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Air freight prices to and from Asia

FRED Blog's 750th post looks to Marco Polo

Today, the FRED Blog offers its 750th post of engaging graphs from the FRED data library. To celebrate, we draw a serendipitous connection between historical and current economics.

In 1271, 750 years ago, Marco Polo first left Venice for Asia. In the spirit of this traveling merchant, the FRED Blog compares air freight costs to and from Asia, which is not as straightforward as you might think.

The FRED graph above shows the price index for air freight (cargo) reported by the U.S. Bureau of Labor Statistics: U.S. cargo outbound to Asia in blue and U.S. cargo inbound from Asia in red. Because this data series uses an index number, equal to 100 in the year 2000, we can’t compare the actual price levels for flying cargo back and forth between the U.S. and Asia. However, we can compare the rates of growth of air freight prices and point out some thought-provoking patterns.

Between 1992 and 2020, both inbound and outbound air freight prices moved nearly in lockstep. That should be expected if the back-and-forth routes are very similar. Then, between February and May 2020, the COVID-19 pandemic caused a large spike in prices due to the drop in overall international travel driven by health and safety protocols. However, since mid-2020, inbound air freight prices have maintained a faster rate of growth than outbound air freight prices.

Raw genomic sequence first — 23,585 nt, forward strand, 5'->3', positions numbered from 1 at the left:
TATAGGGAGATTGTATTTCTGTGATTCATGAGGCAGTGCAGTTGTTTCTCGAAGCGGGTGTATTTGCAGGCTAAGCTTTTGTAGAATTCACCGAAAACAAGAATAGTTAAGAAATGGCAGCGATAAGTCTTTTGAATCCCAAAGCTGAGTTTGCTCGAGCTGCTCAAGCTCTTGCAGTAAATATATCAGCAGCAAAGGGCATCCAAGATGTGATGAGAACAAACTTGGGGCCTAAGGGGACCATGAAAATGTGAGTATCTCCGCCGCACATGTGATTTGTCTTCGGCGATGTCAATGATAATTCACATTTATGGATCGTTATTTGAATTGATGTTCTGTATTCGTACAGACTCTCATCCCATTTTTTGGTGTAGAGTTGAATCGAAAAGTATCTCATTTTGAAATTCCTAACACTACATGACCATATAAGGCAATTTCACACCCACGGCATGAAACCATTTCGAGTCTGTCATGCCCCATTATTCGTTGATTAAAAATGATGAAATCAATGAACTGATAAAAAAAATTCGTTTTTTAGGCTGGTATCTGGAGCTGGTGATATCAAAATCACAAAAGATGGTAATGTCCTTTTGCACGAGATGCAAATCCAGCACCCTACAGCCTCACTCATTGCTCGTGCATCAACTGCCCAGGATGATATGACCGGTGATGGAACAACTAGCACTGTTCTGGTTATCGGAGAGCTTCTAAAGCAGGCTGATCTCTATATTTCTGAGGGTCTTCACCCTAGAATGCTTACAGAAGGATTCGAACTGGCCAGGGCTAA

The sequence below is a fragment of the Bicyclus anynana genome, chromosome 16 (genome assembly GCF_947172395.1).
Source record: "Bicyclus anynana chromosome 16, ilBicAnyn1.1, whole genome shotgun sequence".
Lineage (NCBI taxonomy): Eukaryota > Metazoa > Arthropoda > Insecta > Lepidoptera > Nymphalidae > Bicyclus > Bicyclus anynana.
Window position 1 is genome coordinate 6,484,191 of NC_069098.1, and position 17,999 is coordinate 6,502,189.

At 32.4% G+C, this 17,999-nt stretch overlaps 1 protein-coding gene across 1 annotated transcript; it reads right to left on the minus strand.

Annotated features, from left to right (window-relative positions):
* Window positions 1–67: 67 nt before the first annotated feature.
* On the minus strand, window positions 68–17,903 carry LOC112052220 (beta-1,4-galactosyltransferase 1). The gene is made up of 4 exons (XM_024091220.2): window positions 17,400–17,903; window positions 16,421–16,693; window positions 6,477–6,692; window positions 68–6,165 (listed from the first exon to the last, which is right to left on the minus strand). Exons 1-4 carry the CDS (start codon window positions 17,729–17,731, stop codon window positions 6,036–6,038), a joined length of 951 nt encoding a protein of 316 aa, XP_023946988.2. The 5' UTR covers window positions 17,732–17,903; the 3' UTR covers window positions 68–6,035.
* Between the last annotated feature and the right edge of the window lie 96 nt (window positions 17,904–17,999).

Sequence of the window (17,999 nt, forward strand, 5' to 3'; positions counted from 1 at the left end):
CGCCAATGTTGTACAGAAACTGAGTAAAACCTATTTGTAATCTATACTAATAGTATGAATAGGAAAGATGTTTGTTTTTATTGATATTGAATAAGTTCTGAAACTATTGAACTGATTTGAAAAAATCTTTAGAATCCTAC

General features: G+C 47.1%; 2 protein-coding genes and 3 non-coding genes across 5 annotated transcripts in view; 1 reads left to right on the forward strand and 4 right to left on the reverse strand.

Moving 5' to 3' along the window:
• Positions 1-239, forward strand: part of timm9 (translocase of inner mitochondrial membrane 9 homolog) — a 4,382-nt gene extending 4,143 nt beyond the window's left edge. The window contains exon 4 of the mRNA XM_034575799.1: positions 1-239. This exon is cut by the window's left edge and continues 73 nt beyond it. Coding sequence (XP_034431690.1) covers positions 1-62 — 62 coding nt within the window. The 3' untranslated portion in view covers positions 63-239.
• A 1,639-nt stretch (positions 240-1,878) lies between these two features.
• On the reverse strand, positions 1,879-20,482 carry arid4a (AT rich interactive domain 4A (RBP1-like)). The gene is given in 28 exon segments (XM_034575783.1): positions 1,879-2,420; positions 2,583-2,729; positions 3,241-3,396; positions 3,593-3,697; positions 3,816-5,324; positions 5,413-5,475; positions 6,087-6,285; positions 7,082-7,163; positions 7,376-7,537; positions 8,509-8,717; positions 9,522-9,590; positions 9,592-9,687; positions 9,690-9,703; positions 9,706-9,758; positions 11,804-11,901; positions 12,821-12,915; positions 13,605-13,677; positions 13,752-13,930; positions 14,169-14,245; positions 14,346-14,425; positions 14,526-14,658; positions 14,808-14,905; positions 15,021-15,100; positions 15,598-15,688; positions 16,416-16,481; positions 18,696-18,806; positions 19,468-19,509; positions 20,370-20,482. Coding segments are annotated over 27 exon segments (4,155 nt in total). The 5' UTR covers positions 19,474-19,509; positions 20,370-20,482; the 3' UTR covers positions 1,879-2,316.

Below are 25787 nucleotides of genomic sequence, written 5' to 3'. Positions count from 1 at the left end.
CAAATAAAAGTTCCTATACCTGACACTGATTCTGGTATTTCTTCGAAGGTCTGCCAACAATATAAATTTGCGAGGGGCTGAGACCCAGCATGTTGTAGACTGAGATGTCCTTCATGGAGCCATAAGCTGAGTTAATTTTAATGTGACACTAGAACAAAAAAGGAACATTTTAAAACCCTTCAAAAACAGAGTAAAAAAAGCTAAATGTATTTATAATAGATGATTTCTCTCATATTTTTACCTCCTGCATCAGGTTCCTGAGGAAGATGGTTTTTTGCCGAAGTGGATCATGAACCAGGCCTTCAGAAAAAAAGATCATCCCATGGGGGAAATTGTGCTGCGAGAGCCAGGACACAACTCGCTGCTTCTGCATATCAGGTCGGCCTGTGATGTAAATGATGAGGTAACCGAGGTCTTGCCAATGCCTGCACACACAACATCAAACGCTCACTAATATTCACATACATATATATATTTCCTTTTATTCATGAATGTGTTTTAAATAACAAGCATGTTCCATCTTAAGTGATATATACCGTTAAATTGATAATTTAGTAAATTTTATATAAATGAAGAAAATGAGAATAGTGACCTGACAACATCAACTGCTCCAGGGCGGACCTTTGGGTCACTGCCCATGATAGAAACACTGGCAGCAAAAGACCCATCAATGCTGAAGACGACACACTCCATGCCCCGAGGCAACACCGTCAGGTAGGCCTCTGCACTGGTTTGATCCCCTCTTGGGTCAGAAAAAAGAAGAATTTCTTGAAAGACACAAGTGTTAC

The reason for this disparity? Supply and demand.

This article from the Bureau of Labor Statistics describes how air freight flies both in dedicated cargo planes and in the holds of passenger planes. Increased U.S. demand for COVID-19-related masks, gowns, and other personal protection equipment drove air shipping costs up at the same time that inbound passenger travel decreased.

If Marco Polo were collecting mementos from trips to Asia today, he would be paying significantly more to ship them home than he would to send thank-you gifts to Asia for the hospitality he received.

How this graph was created: Search for and select “Outbound Price Index (International Services): Air Freight for Asia.” From the “Edit Graph” panel, use the “Add Line” tab to search for and select “Inbound Price Index (International Services): Air Freight for Asia.” To change the line style of the series use the “Format” panel.

Suggested by Diego Mendez-Carbajo.

Goodbye LIBOR, hello SONIA

Changes in measuring international interbank borrowing

2021 is winding down, and new year’s resolutions are in the air. The FRED team is also thinking ahead to 2022, when it will update its data repository to reflect the discontinuation of several financial data series and the new  reliance on some replacement series.

This FRED news post provides the details of this transition. For example, 35 London interbank offered rate (LIBOR) benchmark rates produced by the Intercontinental Exchange (ICE) will no longer be calculated as of December 31, 2021. The Bank of England foretold this change in 2017 and is taking over the production of replacement series, including the Sterling Overnight Index Average (SONIA).